Abstract: To improve the understanding and the modelling of soil water regimes in alpine areas it is essential to know not only the number and the properties of the soil layers, but also their spatial distribution. One common assumption used in many simulations in the literature is that that the soil layers and the bedrock are parallel to the surface, which sometimes diverges significantly from the reality. A field campaign was conducted in the Urseren Valley, which lies in the heart of the Swiss Central Alps. This region is very susceptible to infiltration-triggered shallow landslides and for this reason a realistic simulation of soil water regime is crucial to predict soil slip occurrences. The primary method used for the determination of subsurface topography is the Ground Penetrating Radar at 100MHz and 250 MHz frequency. A 2D processing and analysis was carried out on the data collected form the field. Additional trenches were dug up at strategically important points to verify the soil stratigraphy obtain from the GPR analysis. Furthermore, soil samples were collected and tested in order to obtain some soil properties of the soil layers composing the profiles. These were used in a model based on Cellular Automata for the simulation of unsaturated and saturated flow. Simulations were run using representative rainfall events as recorded at the neighboring station of Andermatt. The results reveal clearly the importance of the detailed knowledge of the subsurface topography in such types of simulations.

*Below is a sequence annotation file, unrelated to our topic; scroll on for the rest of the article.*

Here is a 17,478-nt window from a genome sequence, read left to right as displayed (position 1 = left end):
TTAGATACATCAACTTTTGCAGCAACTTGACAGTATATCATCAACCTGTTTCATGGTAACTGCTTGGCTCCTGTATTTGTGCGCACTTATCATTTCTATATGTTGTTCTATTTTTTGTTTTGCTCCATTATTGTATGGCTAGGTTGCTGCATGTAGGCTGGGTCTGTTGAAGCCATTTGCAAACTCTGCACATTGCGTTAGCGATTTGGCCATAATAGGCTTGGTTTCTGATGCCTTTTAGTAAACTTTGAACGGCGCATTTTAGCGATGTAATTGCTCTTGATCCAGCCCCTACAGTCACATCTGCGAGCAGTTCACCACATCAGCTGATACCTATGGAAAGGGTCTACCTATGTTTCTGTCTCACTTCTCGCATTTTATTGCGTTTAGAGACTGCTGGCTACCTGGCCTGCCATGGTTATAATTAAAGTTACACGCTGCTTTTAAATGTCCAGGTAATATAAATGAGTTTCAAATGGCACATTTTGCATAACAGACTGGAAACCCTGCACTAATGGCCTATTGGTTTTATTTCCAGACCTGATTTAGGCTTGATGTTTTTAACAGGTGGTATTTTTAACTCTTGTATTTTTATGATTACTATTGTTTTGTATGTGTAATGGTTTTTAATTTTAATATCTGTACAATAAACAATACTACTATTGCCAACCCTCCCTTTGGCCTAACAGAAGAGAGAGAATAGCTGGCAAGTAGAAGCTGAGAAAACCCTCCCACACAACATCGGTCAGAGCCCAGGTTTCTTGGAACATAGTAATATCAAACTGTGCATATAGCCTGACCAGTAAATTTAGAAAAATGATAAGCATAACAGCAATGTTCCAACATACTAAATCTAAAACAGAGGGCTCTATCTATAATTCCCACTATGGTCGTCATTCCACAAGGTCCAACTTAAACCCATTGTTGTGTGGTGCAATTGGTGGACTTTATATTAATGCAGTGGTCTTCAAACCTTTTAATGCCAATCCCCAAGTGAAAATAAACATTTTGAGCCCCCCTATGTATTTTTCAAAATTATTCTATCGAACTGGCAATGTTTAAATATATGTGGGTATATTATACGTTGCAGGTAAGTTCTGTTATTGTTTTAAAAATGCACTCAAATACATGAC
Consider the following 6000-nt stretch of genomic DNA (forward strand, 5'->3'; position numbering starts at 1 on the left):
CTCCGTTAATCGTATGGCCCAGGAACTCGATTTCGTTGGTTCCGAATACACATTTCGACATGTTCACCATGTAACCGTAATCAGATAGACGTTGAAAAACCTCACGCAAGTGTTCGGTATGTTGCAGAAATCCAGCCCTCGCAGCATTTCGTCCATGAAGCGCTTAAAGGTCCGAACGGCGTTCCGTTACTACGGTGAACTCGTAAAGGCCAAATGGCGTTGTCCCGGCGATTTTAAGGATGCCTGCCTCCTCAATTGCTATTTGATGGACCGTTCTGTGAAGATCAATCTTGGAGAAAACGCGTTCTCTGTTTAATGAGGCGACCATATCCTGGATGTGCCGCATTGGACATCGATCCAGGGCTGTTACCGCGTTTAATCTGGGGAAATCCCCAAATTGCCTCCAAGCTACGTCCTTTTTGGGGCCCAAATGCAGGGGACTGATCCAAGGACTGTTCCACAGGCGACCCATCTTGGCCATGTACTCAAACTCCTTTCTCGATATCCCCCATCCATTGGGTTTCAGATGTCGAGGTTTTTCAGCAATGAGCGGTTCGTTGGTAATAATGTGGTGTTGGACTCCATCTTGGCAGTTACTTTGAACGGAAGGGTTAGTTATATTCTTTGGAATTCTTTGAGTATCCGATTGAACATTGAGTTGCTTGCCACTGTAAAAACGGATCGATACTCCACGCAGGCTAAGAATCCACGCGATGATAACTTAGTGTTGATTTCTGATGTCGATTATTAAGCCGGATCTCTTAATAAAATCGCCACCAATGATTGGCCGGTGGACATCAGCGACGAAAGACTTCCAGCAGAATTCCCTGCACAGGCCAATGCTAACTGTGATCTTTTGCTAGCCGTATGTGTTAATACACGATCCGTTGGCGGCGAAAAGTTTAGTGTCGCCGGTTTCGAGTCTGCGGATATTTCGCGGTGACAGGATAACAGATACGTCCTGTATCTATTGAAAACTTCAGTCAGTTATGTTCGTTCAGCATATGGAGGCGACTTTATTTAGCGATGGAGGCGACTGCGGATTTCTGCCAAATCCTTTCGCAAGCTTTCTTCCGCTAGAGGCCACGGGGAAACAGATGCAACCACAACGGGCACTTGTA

Citation: Anagnostopoulos, G. G., S. Carpentier, M. Konz, R. Fischer and P. Burlando (2011), The role of subsurface topography and its implications on the water regime in the Urseren Valley, Switzerland, European Geosciences Union General Assembly 2011, Vienna.
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